AIRCRAFT AND AUTOMOBILES THRIVE IN HURRICANE-FORCE 'WINDS' AT LOCKHEED MARTIN
MARIETTA, Georgia, 24-AUG-05 -- Hundreds of aircraft and automobiles have survived wind speeds of up to 200 miles per hour and emerged not only unscathed but actually safer and better for the experience. Those wind speeds were not due to a Category 5 hurricane. They were simulated in the Lockheed Martin [NYSE: LMT] Low Speed Wind Tunnel, which today hosted a celebration to mark its 100,000th test hour.
The 100,000-hour milestone further marks the Low Speed Wind Tunnel as one of the premier test centers of its kind in the country. Located at Lockheed Martin's Marietta, Ga., facility, the LSWT tests large-scale aircraft models and full-scale automobiles and race cars at wind speeds of up to 200 mph. The Marietta wind tunnel, opened in 1967, is one of only five tunnels in the United States that can accommodate large scale aircraft models. It is also one of only two wind tunnels that tests both government and commercial vehicles on a regular basis.
The importance of wind tunnel testing in developing aircraft cannot be understated. Basically, every aircraft ever built, including the Wright Flyer, has been tested in a wind tunnel, said Tom Blakely, vice president of Engineering for Lockheed Martin Aeronautics Company. Wind tunnel testing gives a remarkably good understanding of how a new aircraft will perform in actual flight. Over the last 20 years, tunnel testing has also become an increasingly important part of automobile, truck, and race car development.
The first automotive test came on Oct. 11, 1968, when Chrysler (now Daimler-Chrysler) brought a Dodge Racing car in for testing. Since then, more than 57,000 test hours have been run on all types of wheeled vehicles, including passenger cars, stock cars, dragsters, open wheel race cars, and trucks. Ford, General Motors, Nissan, Harley-Davidson, and NASCAR have all tested vehicles in the Low Speed Wind Tunnel. In 2002, 34 of the 43 cars that started at the Daytona 500 NASCAR race were tested in Marietta. NASCAR regularly impounds the top-finishing cars after a race and brings them to the Marietta wind tunnel to ensure the cars are within specifications.
The first aircraft test came on Sept. 20, 1967, when a crew egress test was conducted on a model of the C-5A Galaxy strategic transport. In 2002, models of the new engines and pylons for the C 5 under the Reliability Enhancement and Re-engining Program were first tested in the tunnel. The first real C-5 modernized with new engines, pylons, and more than 70 other improvements is expected to be flown from Lockheed Martin's Marietta facility early next year.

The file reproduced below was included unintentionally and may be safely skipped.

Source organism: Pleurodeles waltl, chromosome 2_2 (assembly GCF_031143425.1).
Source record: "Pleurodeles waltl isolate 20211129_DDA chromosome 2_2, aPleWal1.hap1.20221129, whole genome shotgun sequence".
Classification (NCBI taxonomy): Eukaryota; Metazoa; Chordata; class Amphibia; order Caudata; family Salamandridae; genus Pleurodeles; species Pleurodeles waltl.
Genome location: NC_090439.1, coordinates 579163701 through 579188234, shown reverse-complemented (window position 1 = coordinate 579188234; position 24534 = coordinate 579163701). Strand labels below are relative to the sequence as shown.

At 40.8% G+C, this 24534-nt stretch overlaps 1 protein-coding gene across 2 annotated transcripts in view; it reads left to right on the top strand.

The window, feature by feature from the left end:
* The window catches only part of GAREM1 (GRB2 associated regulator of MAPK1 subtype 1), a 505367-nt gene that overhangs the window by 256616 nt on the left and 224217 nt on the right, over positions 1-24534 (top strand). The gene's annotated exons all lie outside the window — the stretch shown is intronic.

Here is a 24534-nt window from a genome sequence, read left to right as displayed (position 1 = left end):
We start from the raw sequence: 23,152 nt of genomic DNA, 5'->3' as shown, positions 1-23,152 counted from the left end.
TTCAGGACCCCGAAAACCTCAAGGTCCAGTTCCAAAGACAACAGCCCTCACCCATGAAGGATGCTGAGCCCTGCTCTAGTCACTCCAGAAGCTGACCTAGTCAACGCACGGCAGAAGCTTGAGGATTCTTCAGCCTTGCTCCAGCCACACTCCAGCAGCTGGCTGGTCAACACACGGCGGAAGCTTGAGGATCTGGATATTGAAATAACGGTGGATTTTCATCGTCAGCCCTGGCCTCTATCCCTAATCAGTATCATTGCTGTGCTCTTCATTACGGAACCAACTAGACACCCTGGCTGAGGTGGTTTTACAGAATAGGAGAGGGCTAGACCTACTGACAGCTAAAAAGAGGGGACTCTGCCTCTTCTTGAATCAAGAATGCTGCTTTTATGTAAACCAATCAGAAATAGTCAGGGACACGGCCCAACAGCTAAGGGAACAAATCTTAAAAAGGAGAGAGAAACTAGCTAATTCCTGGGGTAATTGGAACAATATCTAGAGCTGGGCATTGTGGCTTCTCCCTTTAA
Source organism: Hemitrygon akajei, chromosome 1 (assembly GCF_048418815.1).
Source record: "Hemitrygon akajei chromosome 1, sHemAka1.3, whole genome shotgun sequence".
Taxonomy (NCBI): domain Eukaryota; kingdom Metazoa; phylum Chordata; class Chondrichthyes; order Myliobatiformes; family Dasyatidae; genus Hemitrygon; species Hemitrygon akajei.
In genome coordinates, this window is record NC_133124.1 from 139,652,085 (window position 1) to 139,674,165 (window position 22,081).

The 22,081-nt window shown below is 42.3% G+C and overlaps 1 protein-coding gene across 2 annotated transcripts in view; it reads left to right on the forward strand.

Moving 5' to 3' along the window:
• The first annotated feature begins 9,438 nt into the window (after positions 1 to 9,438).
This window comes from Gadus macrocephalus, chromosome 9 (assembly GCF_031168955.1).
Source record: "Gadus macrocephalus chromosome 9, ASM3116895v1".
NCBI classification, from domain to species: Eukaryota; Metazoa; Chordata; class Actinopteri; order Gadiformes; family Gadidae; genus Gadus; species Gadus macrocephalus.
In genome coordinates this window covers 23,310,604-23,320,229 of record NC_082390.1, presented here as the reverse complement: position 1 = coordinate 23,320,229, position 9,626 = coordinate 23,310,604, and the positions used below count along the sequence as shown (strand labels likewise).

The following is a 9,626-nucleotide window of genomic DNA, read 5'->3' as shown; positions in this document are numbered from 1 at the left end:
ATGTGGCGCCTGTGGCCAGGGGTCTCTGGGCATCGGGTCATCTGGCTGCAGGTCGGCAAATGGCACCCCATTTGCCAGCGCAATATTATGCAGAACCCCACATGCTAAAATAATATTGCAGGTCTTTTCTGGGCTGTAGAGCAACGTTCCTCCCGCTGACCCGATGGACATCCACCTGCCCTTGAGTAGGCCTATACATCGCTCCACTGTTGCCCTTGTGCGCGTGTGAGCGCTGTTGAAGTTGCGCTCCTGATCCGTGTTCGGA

More than 15 aircraft types have recorded at least 100 test hours, with seven aircraft types recording more than 1,000 test hours. The three F-35 Joint Strike Fighter variants – conventional takeoff, short takeoff/vertical landing, and Naval – have logged 10,262 hours so far, surpassing totals from the C-130 Hercules transport (6,341), and F/A-22 Raptor air dominance fighter (2,774), which are ranked second and third on the total test hour list. First flight of the first F-35 is expected next year. The wind tunnel has also tested aircraft from other manufacturers in addition to Lockheed Martin.
The relatively low speeds produced in the LSWT are especially useful for testing aircraft in the approach to landing and post-takeoff flight regimes. High yaw testing and stores separation tests, such as weapons or external fuel tanks released from an aircraft, are other areas where the wind tunnel has proven especially beneficial in aircraft testing.
A number of other subjects, such as satellite dish antennas, lighting fixtures, parachutes and aircraft defensive systems, have been tested in the wind tunnel’s 16-by-23 foot main test section. Although the Low Speed Wind Tunnel has been opened for 38 years, nearly three-quarters of the 100,000 test hours have come since 1980.
The Low Speed Wind Tunnel is a closed loop system, nearly 370 feet long and more than 75 feet wide. The air is moved through the loop by a 39-foot diameter fan powered by a 4,160 volt, 9,000 horsepower motor, which turns the fan at a maximum of 250 revolutions per minute.
Updated continuously over the years, the Low Speed Wind Tunnel now features a digital data acquisition system; large-screen liquid crystal and plasma displays in the control room that allow more data to be displayed as the tests progress; better cooling to maintain a constant temperature and pressure, which allows for more accurate data collection; and an improved data reduction system.
Lockheed Martin Background
Lockheed Martin Aeronautics Co., a business area of Lockheed Martin, is a leader in the design, research and development, systems integration, production and support of advanced military aircraft and related technologies. Its customers include the military services of the United States and allied countries throughout the world. Products include the F-16, F/A-22, F 35 JSF, F-117, C-5, C-130, C-130J, P-3, S-3 and U-2. The company produces major components for the F-2 fighter, and is a co-developer of the C-27J tactical transport and T-50 advanced jet trainer.